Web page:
Reviewing representation

Kelly Pickerel

USS senators pleased with the accomplishments they’ve made this semester

Editor’s Note:

In the second part of a three-day series, the Stater examines the Undergraduate Student Senators you elected last semester. As USS prepares to restructure student government at Kent State, here’s a look at how those elected have carried through with their campaign platform goals. The senators were asked about platform goals, which they presented last spring while they ran for election.

Jonathan Bey

Senator for community affairs

Senator for community affairs, Jonathan Bey, said the Undergraduate Student Senate has room for improvement – but not too much.

“We (senators) have all kind of accomplished what we’ve set out do, ” he said. “Not all of them (plans) worked out, obviously, but certainly, by no means by a lack of effort.”

Bey dealt with some misfortunate downfalls with his original platform goals, just as almost any other senator could agree.

The main goal for Bey was to strengthen and expand the Community Task Force, a group working at improving relations between the city and off-campus students. Currently, the group stands at zero members, but again, it’s not because of a lack of effort on Bey’s part.

“(The task force) never picked up like I wanted it to, ” he said. “We had a training meeting in October. We ran ads. No one showed up, and I sat upstairs for 45 minutes by myself. “

The idea of a task force won’t be given up on too quickly, Bey said. He plans to work with Greg Jarvie, dean of students, and previous senator for community affairs, Justin Jeffery, next semester to find a better way to approach the situation.

“It’s been big in the past, probably three or four years ago, then it died back down, ” Bey said of the task force. “Justin started it back up last spring, and we had a little success with it and it kind of all fell apart over the summer.

“We need to think of new ways to approach it to kind of entice people into getting into it. “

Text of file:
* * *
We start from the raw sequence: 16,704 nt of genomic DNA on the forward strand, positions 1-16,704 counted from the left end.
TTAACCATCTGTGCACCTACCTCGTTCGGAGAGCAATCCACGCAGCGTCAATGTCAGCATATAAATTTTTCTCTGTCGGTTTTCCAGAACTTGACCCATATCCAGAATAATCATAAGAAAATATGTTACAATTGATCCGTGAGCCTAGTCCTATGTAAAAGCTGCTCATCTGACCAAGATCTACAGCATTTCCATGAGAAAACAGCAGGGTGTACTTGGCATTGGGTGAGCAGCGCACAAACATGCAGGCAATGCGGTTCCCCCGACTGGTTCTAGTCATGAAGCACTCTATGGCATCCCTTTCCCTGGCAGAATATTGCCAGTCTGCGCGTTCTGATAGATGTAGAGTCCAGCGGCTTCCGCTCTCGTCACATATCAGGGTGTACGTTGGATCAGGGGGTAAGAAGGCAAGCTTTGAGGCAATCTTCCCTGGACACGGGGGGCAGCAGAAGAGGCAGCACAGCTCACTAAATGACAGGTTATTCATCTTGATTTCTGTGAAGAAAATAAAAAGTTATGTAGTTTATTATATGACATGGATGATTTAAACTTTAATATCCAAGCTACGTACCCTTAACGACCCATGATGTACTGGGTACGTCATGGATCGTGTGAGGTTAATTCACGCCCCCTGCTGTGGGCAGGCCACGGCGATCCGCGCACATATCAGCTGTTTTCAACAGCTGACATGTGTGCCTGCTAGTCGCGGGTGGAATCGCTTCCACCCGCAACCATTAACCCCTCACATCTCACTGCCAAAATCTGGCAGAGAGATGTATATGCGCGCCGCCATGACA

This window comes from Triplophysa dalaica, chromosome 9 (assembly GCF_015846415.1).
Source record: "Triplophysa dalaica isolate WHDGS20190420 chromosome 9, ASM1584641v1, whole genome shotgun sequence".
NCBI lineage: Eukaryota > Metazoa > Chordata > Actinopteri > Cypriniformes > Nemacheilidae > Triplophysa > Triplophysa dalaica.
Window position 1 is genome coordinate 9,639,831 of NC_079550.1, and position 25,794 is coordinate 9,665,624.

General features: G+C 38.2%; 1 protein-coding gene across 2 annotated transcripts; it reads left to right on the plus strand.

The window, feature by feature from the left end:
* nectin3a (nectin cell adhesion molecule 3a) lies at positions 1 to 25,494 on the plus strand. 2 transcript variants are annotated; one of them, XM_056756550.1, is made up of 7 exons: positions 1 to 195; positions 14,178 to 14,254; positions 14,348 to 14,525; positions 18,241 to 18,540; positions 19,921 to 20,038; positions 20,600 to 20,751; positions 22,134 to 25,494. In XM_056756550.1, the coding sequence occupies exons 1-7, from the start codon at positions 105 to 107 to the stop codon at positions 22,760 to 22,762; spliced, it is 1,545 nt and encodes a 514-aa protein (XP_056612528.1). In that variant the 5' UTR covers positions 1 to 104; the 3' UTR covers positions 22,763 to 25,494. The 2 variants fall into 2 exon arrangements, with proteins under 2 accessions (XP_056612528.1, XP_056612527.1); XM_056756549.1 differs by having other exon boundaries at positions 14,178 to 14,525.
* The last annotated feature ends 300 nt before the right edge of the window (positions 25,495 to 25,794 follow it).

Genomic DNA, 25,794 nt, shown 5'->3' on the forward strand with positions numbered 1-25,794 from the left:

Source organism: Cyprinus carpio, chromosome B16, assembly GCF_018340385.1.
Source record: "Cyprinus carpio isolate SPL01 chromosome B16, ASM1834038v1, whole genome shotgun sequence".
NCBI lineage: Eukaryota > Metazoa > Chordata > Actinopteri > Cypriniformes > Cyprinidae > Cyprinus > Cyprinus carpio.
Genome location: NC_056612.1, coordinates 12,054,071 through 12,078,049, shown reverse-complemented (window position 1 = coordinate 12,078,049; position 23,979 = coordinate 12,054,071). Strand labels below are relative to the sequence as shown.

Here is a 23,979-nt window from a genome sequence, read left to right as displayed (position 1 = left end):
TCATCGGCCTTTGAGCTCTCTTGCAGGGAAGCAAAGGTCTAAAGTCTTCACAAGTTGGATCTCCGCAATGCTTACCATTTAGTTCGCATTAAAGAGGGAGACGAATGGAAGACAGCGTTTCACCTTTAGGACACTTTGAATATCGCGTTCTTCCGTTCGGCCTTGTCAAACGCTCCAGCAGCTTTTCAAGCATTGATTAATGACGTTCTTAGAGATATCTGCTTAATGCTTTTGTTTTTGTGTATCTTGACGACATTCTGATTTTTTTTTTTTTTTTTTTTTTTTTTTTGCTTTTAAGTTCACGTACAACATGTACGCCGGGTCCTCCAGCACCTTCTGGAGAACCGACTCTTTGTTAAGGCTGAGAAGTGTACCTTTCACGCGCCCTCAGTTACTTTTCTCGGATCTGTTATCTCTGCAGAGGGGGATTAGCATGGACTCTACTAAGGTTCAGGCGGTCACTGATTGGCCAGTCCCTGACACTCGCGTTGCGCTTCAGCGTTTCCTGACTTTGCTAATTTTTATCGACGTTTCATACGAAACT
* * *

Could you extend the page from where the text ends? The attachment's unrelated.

Bey has seen some success with his position. On Oct. 30, he organized a community forum, where off-campus students got a chance to form dialogue with Kent police and community members.

The group discussion was very successful, he said, and plans are already forming for another forum this spring.

One of the big issues focused on at the forum was housing issues and off-campus rentals. Bey said he, along with Executive Director Katie Hale, will work alongside Student Legal Services to help more students through complicated situations.

“It’s hard because there are two attorneys at Student Legal Services, and they don’t have time to go out and find this information, ” he said. “So, we’re going to go out and do that for them, getting students and information to SLS. “

Bey said he agrees with the other senators when they say a lot of original goals just can’t get done.

“The task force and some goals of others kind of fall short and just didn’t get out there, ” he said. “As a whole, one thing we all kind of set out as our main goal is improving communication with the whole student body. Overall, there’s no one good way to reach the entire student body, and that’s something we need to look at as a student senate. “

Andrew Ljubi

Senator for business and finance

The senator for business and finance is a very busy man.

Interrupted three times during his final interview with the Stater about student organizations needing some of his time, Andrew Ljubi has a lot to keep track of.

Head of the Allocations Committee, he and other committee members choose what student organizations get to use portions of student-paid fees totaling $139,720.

His platform goals reflected on his responsibility as the head of the committee.

His goals were to be more efficient and make better use of dollars, give “state of the committee ” reports to USS each week, require post-program analysis from groups receiving allocated money and establish a book scholarship for committee members.

All major goals have been completed except for the scholarship.

“I started looking into that, and there’s a whole student compensation matrix that has to be reorganized, ” Ljubi said. “It’s not like there’s excess money in a pool, and I’m just like, ‘divvy this up ten ways,’ type of thing. “

His original plan was to set up a scholarship to encourage more people to attend meetings and join the Allocations Committee.

“By the end of my term, I want to at least have a proposal prepared, ” he said. “If it’s not a monetary compensation, maybe explore some other options. “

Ljubi said even paid parking would be something he’d be pleased with.

“Something, maybe not to encourage more people to join the committee, but just compensate those who put in time to be on the committee, ” he said.

As for the other goals, Ljubi has covered all his bases.